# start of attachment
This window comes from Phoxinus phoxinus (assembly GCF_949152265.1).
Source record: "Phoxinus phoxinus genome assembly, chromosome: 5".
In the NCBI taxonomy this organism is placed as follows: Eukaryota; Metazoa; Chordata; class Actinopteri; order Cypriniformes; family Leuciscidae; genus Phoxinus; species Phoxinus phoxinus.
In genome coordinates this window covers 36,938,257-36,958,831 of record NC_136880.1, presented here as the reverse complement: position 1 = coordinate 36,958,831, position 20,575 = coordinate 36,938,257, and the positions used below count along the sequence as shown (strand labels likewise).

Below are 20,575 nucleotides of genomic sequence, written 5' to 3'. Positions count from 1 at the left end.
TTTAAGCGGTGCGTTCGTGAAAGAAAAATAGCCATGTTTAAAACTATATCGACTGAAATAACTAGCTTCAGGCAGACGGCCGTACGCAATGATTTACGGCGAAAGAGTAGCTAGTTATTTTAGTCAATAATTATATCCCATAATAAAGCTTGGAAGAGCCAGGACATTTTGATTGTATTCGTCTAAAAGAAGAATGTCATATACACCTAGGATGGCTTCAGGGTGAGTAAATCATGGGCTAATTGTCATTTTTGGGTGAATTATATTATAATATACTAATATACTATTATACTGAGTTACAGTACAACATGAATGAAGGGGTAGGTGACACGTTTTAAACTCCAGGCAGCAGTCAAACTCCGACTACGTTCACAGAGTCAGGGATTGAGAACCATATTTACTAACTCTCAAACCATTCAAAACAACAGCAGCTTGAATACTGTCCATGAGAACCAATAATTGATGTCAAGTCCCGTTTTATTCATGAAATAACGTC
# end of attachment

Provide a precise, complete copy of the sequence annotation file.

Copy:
This window comes from Phoxinus phoxinus (assembly GCF_949152265.1).
Source record: "Phoxinus phoxinus genome assembly, chromosome: 5".
In the NCBI taxonomy this organism is placed as follows: Eukaryota; Metazoa; Chordata; class Actinopteri; order Cypriniformes; family Leuciscidae; genus Phoxinus; species Phoxinus phoxinus.
In genome coordinates this window covers 36,938,257-36,958,831 of record NC_136880.1, presented here as the reverse complement: position 1 = coordinate 36,958,831, position 20,575 = coordinate 36,938,257, and the positions used below count along the sequence as shown (strand labels likewise).

Below are 20,575 nucleotides of genomic sequence, written 5' to 3'. Positions count from 1 at the left end.
TTTAAGCGGTGCGTTCGTGAAAGAAAAATAGCCATGTTTAAAACTATATCGACTGAAATAACTAGCTTCAGGCAGACGGCCGTACGCAATGATTTACGGCGAAAGAGTAGCTAGTTATTTTAGTCAATAATTATATCCCATAATAAAGCTTGGAAGAGCCAGGACATTTTGATTGTATTCGTCTAAAAGAAGAATGTCATATACACCTAGGATGGCTTCAGGGTGAGTAAATCATGGGCTAATTGTCATTTTTGGGTGAATTATATTATAATATACTAATATACTATTATACTGAGTTACAGTACAACATGAATGAAGGGGTAGGTGACACGTTTTAAACTCCAGGCAGCAGTCAAACTCCGACTACGTTCACAGAGTCAGGGATTGAGAACCATATTTACTAACTCTCAAACCATTCAAAACAACAGCAGCTTGAATACTGTCCATGAGAACCAATAATTGATGTCAAGTCCCGTTTTATTCATGAAATAACGTC